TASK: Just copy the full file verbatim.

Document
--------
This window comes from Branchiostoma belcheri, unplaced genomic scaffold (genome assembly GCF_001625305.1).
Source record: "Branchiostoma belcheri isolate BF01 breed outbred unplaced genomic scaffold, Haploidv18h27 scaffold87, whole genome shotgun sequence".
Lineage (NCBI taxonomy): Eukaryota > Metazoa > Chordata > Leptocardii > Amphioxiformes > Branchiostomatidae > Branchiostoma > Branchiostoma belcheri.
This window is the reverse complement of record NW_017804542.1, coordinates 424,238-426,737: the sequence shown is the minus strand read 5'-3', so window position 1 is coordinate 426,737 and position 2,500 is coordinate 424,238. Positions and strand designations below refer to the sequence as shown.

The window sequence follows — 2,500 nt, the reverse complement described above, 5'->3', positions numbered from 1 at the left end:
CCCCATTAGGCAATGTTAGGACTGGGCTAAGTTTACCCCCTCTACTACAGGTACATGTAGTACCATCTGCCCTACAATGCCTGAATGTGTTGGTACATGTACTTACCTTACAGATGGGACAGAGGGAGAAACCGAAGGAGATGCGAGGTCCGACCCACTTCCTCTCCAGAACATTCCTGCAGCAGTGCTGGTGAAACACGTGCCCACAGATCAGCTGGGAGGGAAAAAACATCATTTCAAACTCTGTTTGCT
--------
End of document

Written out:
This window comes from Branchiostoma belcheri, unplaced genomic scaffold (genome assembly GCF_001625305.1).
Source record: "Branchiostoma belcheri isolate BF01 breed outbred unplaced genomic scaffold, Haploidv18h27 scaffold87, whole genome shotgun sequence".
Lineage (NCBI taxonomy): Eukaryota > Metazoa > Chordata > Leptocardii > Amphioxiformes > Branchiostomatidae > Branchiostoma > Branchiostoma belcheri.
This window is the reverse complement of record NW_017804542.1, coordinates 424,238-426,737: the sequence shown is the minus strand read 5'-3', so window position 1 is coordinate 426,737 and position 2,500 is coordinate 424,238. Positions and strand designations below refer to the sequence as shown.

The window sequence follows — 2,500 nt, the reverse complement described above, 5'->3', positions numbered from 1 at the left end:
CCCCATTAGGCAATGTTAGGACTGGGCTAAGTTTACCCCCTCTACTACAGGTACATGTAGTACCATCTGCCCTACAATGCCTGAATGTGTTGGTACATGTACTTACCTTACAGATGGGACAGAGGGAGAAACCGAAGGAGATGCGAGGTCCGACCCACTTCCTCTCCAGAACATTCCTGCAGCAGTGCTGGTGAAACACGTGCCCACAGATCAGCTGGGAGGGAAAAAACATCATTTCAAACTCTGTTTGCT